Recently, I had to do that thing which seems to cause parenting angst the world over - give my daughter her first hair cut. Unfortunately, she seems to have inherited my hair. Fine, flyaway and somewhere between curly and straight.

 

Watching it falling into her eyes as she was played, sticking to her food when she was trying to eat and covering her face when she was trying to run, I knew it was time for the chop. So, I cut her a fringe and gave her a bob.

 

She was thrilled and no longer had to squint or constantly push it out of her eyes. But I wasn't prepared for the extreme reactions from everyone else. My mother practically refused to speak to me for a whole 24 hours.

 

'Her lovely blonde curls' she cried.

 

'But she looked so pretty' she wailed.

 

'She looks like a boy now!' was the final accusation.

 

It got me thinking about how we can send a message to our children, from a very early age, about the importance of how they look. Particularly girls. Was my little girl supposed to suffer discomfort just to look pretty?

 

During my teenage years I spent a huge amount of time and efforts on my appearance. Imagine all of the other stuff I could have been doing: learning a musical instrument, skydiving, bungee jumping, having fun, living!

 

I also missed out on a lot because maybe I felt I didn't have the right outfit or I had a spot or a bad hair day.

 

I don't want my daughter to grow up with a skewed notion about the importance of her appearance. Of course I believe that it's important to be clean, look after your body, brush your hair... But hours in front of the mirror worrying about eyebrows, fake tan, nails or waxing. Is that really necessary? Think of all the other great stuff that girls could be doing with that time.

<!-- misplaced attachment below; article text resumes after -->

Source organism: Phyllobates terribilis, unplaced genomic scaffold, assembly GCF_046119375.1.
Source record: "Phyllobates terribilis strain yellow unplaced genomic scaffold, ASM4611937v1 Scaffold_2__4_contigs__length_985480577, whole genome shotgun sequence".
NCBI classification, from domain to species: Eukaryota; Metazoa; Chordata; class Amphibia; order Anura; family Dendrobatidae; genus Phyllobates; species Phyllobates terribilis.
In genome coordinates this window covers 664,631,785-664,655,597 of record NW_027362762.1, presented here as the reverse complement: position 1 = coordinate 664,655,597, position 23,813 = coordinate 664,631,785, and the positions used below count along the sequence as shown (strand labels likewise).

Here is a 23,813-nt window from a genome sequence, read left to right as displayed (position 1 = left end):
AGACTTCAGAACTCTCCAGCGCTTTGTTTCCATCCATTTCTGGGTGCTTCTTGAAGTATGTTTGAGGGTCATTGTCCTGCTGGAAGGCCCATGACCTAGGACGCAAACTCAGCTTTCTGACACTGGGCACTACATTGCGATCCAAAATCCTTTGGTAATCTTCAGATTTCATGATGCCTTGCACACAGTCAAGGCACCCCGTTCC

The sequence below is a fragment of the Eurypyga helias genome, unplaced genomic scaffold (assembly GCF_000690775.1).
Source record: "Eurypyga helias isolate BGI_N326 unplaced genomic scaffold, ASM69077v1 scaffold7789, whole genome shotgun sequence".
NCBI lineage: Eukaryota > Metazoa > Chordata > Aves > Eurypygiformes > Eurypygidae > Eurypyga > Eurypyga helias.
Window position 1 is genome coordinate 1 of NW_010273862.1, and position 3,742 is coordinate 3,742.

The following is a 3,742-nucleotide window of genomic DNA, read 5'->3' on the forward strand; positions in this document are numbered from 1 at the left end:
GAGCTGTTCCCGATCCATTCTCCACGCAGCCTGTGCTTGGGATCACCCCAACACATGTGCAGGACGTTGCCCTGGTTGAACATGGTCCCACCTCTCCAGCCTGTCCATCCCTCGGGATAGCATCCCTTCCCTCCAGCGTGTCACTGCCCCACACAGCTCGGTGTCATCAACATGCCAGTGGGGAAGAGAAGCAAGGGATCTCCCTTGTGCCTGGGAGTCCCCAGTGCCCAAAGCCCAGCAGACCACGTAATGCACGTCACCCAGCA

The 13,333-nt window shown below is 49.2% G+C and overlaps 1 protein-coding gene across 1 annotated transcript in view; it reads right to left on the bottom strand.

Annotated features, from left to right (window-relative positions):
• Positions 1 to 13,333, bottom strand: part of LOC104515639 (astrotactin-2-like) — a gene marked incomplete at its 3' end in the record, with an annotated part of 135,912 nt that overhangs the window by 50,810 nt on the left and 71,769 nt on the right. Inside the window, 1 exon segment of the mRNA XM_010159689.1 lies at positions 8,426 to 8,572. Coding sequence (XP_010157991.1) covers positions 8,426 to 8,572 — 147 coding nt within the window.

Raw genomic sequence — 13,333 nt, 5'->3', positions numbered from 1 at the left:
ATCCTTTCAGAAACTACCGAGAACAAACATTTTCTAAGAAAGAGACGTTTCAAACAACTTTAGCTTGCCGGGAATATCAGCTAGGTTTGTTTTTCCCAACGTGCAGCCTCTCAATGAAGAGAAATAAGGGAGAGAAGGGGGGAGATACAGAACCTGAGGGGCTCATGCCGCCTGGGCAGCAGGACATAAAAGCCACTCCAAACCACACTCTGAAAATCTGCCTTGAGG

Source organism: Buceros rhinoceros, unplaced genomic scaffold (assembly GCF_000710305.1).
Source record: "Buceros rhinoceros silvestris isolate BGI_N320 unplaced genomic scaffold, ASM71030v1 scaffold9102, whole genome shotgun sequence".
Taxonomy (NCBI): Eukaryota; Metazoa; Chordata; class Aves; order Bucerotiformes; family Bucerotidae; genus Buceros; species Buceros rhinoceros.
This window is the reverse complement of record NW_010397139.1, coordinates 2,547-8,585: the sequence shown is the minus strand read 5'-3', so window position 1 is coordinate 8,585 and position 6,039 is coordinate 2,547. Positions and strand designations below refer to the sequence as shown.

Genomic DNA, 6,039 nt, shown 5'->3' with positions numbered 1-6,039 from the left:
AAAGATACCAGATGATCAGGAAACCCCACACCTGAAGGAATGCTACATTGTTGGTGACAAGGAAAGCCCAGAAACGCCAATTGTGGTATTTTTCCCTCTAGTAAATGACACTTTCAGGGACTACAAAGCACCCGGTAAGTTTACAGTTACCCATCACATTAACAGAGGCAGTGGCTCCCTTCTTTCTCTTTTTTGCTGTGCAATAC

I realise that when my daughter becomes a teenager she will most definitely get distracted by make-up and clothes, as most of us do. And there's nothing wrong with that. Clothes and make-up can be a fun and creative way to express yourself. But I don't want her appearance to become a burden, an obsession or an impediment to anything she wants to do. Most of all I don't want her to feel defined by it.

 

She has a life to live and she's not just here for decoration. There are people to meet, places to go, food to eat and fun to be had. My daughter is kind and brave, funny and smart, noisy and impatient. I'll tell her all those things. But I won't tell her she's pretty. She is so much more than that.

I have moved from the Dublin suburbs to the Wild Atlantic Way in Kerry and become a first time Mum to a fiesty little girl. We like to go swimming in the sea and spend as much time outdoors, close to nature, as possible.

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